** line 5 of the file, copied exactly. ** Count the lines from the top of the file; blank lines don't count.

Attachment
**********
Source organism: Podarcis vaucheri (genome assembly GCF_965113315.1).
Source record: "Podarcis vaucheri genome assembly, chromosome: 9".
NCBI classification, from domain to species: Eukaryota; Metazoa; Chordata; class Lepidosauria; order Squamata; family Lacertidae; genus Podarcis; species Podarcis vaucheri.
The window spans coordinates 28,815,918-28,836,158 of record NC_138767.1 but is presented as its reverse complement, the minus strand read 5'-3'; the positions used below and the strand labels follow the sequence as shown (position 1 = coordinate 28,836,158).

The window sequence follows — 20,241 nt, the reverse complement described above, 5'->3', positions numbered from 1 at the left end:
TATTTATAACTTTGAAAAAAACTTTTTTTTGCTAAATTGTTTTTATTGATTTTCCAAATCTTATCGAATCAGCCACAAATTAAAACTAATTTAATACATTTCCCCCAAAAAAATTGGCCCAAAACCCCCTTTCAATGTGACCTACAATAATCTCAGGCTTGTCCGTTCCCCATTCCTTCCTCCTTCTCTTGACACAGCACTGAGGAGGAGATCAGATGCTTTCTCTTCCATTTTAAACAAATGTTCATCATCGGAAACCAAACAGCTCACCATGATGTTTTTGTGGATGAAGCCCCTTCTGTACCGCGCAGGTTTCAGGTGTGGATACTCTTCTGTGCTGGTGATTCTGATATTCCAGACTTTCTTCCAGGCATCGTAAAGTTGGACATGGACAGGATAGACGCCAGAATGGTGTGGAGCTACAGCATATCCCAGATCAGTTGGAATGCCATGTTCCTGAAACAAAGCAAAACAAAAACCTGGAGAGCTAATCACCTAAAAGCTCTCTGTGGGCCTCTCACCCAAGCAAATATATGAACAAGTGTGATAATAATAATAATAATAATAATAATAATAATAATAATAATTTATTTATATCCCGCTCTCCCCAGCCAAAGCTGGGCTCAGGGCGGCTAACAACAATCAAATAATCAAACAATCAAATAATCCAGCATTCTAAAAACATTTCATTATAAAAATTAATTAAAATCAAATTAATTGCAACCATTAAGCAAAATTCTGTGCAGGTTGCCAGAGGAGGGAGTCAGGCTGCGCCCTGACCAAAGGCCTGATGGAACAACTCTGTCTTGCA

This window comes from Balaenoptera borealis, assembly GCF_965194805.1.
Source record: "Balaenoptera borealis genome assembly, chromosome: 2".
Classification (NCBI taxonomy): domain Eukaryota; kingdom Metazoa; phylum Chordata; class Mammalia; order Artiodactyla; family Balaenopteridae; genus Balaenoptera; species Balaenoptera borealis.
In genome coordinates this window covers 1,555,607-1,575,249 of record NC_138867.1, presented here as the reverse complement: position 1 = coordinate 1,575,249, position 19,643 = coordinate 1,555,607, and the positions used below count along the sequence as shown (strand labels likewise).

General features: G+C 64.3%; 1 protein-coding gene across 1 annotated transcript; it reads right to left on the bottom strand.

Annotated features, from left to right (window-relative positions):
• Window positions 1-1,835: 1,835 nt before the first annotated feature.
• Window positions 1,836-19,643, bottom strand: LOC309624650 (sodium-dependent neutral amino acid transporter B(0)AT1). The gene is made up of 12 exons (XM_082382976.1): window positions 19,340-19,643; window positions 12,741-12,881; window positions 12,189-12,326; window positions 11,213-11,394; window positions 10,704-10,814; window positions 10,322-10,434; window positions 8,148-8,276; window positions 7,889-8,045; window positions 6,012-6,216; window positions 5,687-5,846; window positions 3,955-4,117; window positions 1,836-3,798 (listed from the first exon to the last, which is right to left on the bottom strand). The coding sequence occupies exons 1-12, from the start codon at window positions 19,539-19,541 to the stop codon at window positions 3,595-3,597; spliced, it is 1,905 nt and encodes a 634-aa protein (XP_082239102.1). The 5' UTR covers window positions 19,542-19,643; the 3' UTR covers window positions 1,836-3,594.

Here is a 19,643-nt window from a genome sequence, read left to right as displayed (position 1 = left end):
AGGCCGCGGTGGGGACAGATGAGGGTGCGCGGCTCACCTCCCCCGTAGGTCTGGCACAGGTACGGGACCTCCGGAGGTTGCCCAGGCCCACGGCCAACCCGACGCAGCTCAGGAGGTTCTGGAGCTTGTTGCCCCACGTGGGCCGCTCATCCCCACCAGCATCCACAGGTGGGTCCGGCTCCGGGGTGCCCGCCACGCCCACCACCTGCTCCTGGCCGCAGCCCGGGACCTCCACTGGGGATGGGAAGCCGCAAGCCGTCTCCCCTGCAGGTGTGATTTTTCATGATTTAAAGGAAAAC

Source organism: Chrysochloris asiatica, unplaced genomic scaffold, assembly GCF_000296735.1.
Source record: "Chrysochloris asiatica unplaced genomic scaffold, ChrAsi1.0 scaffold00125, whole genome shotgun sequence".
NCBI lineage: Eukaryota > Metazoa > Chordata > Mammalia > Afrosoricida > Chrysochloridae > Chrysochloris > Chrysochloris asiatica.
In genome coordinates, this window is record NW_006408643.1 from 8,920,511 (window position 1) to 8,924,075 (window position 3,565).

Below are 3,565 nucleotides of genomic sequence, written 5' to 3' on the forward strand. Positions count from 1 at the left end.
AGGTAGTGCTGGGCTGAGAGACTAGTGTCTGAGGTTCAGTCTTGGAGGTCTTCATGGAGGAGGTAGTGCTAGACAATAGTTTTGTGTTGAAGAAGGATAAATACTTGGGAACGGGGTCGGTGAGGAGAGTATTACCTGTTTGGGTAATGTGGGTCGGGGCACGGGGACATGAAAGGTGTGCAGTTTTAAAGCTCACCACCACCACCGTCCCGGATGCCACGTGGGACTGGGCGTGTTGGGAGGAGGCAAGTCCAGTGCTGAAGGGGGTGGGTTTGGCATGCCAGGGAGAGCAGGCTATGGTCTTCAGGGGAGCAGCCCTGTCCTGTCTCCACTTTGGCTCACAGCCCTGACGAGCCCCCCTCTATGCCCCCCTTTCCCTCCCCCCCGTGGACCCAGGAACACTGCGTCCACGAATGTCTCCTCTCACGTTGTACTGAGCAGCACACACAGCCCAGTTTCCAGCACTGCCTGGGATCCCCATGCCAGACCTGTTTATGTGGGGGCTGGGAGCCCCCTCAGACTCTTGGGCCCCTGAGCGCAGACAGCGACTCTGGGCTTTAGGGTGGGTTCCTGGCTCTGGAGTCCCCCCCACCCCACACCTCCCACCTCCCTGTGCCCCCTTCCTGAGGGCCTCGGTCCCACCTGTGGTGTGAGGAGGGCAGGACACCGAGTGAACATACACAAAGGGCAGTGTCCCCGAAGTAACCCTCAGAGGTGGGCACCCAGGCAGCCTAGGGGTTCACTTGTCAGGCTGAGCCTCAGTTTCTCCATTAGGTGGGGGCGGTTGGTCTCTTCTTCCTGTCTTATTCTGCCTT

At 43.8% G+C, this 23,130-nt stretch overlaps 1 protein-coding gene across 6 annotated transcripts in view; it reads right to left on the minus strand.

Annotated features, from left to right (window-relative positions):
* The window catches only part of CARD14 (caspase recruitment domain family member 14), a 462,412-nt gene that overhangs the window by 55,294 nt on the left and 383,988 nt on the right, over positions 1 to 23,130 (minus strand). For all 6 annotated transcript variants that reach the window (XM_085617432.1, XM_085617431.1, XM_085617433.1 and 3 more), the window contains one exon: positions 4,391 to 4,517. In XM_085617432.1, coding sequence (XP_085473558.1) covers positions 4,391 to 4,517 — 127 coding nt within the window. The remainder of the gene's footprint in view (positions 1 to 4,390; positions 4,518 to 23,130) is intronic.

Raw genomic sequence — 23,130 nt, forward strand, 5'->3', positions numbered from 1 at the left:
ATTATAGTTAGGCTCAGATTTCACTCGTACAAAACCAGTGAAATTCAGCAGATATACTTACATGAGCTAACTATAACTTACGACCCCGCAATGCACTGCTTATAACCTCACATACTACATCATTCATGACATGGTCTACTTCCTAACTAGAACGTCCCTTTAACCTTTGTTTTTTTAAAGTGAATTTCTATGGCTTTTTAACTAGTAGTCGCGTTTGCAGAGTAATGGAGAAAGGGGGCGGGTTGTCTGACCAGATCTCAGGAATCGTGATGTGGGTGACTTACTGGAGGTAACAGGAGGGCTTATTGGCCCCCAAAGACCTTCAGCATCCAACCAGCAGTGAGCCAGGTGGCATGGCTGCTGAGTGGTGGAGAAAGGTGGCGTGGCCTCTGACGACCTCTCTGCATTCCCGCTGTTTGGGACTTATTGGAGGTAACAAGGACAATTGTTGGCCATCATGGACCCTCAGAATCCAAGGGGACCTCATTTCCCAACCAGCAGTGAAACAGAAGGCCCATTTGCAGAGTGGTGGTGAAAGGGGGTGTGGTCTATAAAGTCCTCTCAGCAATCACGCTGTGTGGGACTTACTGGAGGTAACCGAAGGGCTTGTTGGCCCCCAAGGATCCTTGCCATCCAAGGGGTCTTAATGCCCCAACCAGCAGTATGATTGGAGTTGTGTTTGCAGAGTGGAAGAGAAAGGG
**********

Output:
The window sequence follows — 20,241 nt, the reverse complement described above, 5'->3', positions numbered from 1 at the left end: